a. Overseas, the RSO is primarily responsible for the War Crimes Rewards Program at each post within that officer’s jurisdiction. Such responsibility includes implementation at post of each of the stages of the rewards process as set forth in 2 FAM 942, including coordination, at each stage where appropriate, with U.S. Government officials and host-government authorities. In carrying out these responsibilities, the RSO remains subject to the overall direction and supervision of the Deputy Chief of Mission (DCM) and must coordinate with other officers at post, including political, military, public affairs, law enforcement, and national security officers, as appropriate.
b. Within the State Department, all actions to offer a reward or to pay a reward to an informant under the War Crimes Rewards Program will be coordinated by J/GCJ, consistent with the provision of 2 FAM 940.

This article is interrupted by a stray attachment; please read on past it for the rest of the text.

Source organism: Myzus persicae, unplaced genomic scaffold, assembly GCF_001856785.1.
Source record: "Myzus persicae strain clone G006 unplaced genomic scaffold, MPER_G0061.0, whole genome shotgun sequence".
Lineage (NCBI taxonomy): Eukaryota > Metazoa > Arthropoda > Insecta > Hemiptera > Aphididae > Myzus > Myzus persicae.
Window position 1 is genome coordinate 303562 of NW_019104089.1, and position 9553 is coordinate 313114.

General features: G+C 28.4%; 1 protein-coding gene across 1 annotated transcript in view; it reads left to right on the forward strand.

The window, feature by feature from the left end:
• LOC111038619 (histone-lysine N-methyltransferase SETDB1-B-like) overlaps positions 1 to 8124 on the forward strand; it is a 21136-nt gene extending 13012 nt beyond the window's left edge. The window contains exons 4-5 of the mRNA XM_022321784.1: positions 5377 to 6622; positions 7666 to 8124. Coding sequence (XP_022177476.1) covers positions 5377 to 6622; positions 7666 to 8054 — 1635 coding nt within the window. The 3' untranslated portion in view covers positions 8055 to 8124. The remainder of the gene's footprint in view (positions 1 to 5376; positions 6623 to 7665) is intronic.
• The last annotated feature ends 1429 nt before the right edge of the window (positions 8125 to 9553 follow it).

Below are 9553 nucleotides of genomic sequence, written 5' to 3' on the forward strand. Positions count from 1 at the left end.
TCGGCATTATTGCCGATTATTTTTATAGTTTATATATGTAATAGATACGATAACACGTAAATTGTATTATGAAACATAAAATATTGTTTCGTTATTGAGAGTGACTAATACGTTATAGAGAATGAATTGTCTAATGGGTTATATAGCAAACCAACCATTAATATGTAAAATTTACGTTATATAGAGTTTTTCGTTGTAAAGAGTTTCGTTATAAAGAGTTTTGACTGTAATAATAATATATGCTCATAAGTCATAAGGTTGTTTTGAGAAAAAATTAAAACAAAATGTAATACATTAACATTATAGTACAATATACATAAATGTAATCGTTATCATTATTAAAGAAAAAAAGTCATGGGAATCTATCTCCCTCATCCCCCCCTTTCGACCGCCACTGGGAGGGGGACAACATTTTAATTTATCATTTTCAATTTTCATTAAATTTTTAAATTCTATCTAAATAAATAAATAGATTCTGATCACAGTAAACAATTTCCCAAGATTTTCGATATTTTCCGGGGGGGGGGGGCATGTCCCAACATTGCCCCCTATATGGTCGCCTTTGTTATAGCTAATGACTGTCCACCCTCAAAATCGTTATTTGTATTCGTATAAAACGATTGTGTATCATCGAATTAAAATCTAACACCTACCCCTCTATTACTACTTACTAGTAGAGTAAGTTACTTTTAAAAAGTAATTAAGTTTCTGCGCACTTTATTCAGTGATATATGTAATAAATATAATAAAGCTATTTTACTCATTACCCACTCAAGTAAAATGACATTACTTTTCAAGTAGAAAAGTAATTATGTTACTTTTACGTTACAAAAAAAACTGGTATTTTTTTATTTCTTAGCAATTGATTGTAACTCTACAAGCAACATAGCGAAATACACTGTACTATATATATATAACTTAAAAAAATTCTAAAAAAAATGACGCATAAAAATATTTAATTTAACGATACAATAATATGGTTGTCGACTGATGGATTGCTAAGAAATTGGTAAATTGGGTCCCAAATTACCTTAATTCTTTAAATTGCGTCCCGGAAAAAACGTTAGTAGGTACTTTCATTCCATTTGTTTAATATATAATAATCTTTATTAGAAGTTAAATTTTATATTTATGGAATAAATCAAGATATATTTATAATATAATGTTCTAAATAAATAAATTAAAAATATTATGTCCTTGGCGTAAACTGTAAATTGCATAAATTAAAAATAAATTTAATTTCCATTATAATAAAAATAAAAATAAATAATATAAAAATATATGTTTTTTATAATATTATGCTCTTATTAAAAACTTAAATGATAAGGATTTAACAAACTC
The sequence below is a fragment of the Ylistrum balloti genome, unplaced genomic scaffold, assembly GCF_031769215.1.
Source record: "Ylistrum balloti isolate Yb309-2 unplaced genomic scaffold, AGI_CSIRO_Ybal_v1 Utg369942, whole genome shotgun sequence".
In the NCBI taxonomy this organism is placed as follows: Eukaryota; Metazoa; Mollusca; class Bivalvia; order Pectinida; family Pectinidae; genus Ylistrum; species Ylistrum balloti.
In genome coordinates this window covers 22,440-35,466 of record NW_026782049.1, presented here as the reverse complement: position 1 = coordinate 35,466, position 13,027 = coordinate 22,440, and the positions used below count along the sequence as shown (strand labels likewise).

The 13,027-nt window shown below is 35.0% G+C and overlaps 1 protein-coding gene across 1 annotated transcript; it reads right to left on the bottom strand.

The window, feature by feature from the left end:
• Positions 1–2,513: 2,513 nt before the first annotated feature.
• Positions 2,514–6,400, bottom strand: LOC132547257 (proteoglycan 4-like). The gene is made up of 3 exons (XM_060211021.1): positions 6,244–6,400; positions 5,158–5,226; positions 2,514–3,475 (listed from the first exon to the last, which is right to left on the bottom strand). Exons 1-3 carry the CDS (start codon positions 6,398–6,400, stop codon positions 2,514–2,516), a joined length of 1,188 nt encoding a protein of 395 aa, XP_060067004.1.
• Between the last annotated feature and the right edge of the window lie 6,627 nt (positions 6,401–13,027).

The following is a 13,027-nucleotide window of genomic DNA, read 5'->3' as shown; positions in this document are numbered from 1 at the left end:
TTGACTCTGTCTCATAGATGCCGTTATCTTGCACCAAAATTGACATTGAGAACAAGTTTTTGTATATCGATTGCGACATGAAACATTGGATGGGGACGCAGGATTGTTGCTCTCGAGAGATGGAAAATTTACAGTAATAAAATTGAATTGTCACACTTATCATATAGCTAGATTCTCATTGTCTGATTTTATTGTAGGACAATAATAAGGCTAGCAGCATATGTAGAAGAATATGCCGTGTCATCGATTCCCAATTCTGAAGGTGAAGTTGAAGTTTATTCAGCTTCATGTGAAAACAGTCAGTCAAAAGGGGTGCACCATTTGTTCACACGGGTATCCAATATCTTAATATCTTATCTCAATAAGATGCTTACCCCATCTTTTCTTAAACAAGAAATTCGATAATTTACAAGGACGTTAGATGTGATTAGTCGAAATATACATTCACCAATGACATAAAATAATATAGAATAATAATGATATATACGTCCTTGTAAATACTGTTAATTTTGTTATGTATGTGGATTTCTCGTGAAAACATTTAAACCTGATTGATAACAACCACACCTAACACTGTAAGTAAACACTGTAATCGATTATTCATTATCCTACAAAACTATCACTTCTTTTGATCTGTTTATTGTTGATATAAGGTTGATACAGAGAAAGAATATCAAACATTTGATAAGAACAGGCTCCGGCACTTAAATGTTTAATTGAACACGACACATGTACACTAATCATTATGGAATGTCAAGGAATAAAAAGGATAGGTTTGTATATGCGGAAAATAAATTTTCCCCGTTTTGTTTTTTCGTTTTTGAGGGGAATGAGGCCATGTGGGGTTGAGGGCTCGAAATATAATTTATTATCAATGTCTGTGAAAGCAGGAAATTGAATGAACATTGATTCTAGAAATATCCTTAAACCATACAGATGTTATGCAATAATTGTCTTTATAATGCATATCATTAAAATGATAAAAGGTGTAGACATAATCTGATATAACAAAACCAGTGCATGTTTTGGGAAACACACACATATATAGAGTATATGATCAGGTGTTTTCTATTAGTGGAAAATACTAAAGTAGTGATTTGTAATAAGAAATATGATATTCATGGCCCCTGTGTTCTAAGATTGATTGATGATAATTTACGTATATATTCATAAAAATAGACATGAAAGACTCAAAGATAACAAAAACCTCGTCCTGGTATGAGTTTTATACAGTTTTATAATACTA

c. J/GCJ will be responsible for maintaining records pertaining to the War Crimes Rewards Program, including an inventory of all reward offers and reward payment participants; records of the Committee's decisions and supporting deliberative documents; action memos and other correspondence with the Secretary and notifications to Congress; and other documents pertaining to the consideration of reward offer proposals and the vetting and payment of reward program participants. The records will generally be maintained in J/GCJ's classified computer system or, in the case of hard-copy records, its security container.
2 FAM 943.4 Security Procedures
a. All communications relating to the implementation of the War Crimes Rewards program must be transmitted in appropriate channels with classification level and distribution controls sufficient to ensure the security of these operations and persons involved. Such communications include: